The South African bid, led by former national captain Francois Pienaar, had strong support from their government. It successfully hosted the tournament in 1995. There was belief throughout the rugby union community that the organisation of the Rugby World Cup would be overshadowed by the organisation for the 2010 FIFA World Cup.[citation needed]

The New Zealand bid was led by the New Zealand Rugby Union (at the time of bidding known as the New Zealand Rugby Football Union) and supported by the New Zealand Government, through the Prime Minister and current players, represented by the All Black captain. After winning the bid, the NZRFU expressed extreme disappointment towards their Australian counterparts who voted against New Zealand hosting the event, due to the NZRFU's misplaced expectation that the "ANZAC spirit" would result in a vote for New Zealand. After South Africa was voted out of the running for the hosting rights, their rugby union stated that they voted for New Zealand, as they remembered the anti-apartheid sentiment that average New Zealanders had demonstrated during the 1981 South African tour.[citation needed]
After an IRB inspection of each applicant host nation during June and July 2005, the winning bid of New Zealand was announced during the IRB Council meeting in Dublin on 17 November 2005.


Some concerns over New Zealand's readiness for the Rugby World Cup have been raised. The process of upgrading Eden Park to expand the capacity to the 60,000+ figure required by the IRB was characterised in late 2008 by the Rugby World Cup Minister Murray McCully as needing legislative abolishment of the consent process to be completed on time. A July 2009 report by the Auckland Regional Transport Authority, released under the Official Information Act, warned of lack of readiness and complacency, despite the fact that "the levels of patron movement and operational standard [needed for the RWC] are in reality significantly above what is currently delivered." The report was dismissed by Michael Barnett, the Auckland Chamber of Commerce CEO and planning co-coordinator for RWC events in Auckland, who characterised it as a case of "a Wellington media organisation us[ing] an outdated report". The nation's largest hospitality workers' union, Unite, which represents 25% of hotel, restaurant and casino workers in New Zealand, has floated the idea of a strike during the RWC "to get some of that wealth and share it around a bit."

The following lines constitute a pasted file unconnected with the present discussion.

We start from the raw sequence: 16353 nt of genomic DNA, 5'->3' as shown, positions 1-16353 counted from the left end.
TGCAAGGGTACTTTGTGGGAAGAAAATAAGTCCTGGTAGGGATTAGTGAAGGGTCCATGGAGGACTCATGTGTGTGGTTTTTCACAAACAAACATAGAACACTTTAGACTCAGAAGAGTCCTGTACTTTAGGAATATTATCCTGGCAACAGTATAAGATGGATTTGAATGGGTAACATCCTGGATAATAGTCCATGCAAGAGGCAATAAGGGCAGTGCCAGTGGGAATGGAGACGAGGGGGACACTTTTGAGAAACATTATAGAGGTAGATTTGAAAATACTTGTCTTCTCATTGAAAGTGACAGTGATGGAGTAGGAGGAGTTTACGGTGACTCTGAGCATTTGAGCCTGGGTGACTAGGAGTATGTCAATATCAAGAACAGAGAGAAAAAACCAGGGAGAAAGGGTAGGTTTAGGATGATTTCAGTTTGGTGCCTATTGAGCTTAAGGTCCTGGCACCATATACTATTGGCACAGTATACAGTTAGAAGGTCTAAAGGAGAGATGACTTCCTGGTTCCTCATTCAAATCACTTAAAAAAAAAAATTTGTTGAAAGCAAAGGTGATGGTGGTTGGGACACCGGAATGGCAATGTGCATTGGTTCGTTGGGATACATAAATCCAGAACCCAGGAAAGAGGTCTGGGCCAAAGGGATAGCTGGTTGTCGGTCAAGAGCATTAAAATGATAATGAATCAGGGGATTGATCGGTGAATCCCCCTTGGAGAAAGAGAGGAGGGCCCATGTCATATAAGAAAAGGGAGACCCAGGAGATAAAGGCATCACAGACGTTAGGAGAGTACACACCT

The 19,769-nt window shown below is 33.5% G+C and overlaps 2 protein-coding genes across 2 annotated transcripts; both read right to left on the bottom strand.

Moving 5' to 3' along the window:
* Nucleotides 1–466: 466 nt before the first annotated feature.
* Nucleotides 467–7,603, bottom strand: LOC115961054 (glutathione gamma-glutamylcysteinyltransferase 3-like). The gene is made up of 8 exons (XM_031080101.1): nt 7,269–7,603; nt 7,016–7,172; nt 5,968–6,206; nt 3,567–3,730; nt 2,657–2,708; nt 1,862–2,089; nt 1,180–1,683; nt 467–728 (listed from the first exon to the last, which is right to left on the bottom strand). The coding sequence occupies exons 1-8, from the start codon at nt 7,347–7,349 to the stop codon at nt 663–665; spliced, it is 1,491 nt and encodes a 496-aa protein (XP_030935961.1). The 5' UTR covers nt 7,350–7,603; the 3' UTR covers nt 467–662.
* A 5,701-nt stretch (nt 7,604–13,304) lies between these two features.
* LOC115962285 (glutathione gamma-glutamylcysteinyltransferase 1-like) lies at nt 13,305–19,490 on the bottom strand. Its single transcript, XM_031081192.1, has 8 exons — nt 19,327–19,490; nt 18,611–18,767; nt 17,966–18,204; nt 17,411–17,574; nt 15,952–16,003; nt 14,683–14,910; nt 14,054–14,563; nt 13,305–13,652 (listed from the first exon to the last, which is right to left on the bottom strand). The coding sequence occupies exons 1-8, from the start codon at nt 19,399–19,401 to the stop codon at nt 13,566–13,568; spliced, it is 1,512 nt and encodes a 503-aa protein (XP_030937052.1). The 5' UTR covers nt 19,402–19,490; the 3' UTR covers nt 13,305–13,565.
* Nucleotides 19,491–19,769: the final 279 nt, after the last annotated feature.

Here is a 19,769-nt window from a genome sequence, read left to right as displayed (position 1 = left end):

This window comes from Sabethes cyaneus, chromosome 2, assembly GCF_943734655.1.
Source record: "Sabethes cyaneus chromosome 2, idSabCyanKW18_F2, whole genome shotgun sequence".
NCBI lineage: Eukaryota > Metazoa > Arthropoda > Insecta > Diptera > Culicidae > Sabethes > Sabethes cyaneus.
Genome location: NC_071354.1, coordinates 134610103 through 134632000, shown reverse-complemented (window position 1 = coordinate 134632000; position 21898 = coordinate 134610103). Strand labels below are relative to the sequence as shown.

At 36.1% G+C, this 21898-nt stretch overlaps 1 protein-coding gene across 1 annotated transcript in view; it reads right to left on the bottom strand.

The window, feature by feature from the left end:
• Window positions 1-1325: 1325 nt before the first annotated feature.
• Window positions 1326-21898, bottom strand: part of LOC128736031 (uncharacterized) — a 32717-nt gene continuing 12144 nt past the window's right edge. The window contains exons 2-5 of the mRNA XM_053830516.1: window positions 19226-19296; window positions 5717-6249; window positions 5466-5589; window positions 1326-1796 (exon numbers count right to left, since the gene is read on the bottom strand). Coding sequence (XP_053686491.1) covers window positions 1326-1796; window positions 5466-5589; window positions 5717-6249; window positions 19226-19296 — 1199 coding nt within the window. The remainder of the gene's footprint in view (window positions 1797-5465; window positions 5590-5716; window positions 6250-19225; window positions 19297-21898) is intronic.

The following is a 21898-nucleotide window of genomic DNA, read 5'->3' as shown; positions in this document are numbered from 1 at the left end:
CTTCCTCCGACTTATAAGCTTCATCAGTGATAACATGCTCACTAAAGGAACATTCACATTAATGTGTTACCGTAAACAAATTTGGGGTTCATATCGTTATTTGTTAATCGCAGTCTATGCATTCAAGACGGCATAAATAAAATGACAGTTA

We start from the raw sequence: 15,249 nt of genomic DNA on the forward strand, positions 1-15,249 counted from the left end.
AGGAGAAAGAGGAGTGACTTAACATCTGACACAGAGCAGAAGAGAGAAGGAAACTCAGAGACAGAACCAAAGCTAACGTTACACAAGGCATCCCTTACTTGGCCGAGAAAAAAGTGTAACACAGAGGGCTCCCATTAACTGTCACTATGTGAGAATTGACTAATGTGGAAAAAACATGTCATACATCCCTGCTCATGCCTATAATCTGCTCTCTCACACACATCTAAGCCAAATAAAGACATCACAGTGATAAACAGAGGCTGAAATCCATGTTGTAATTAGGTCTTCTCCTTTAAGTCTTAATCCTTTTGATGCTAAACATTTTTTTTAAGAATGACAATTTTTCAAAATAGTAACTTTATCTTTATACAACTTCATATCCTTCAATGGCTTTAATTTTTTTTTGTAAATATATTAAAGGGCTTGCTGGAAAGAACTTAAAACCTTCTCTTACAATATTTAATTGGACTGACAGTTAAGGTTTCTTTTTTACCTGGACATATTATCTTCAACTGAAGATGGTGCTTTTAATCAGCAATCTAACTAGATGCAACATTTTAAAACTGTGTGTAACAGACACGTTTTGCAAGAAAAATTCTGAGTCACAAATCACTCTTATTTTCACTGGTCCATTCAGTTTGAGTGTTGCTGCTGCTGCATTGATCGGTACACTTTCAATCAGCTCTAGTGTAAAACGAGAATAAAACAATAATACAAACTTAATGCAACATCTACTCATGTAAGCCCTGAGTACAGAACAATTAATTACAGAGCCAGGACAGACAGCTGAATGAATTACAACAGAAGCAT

The construction of Dunedin's Forsyth Barr Stadium has also been a source of concern as the project is operating within a tight time frame. An April 2010 progress report stated that the project remained on target for completion prior to the Rugby World Cup, however there is a medium level of risk with some significant and potentially damaging concerns. If the project is not completed on time, organisers will revert to the backup option of Carisbrook Stadium.


Twenty teams will compete in the 2011 World Cup. Nineteen places have so far been allocated. The following twelve teams qualified for the 2011 World Cup by finishing in the top 3 of their group in the 2007 Rugby World Cup:
  •  Argentina
  •  Australia
  •  England
  •  Fiji
  •  France
  •  Ireland
  •  Italy
  •  New Zealand
  •  Scotland
  •  South Africa
  •  Tonga
  •  Wales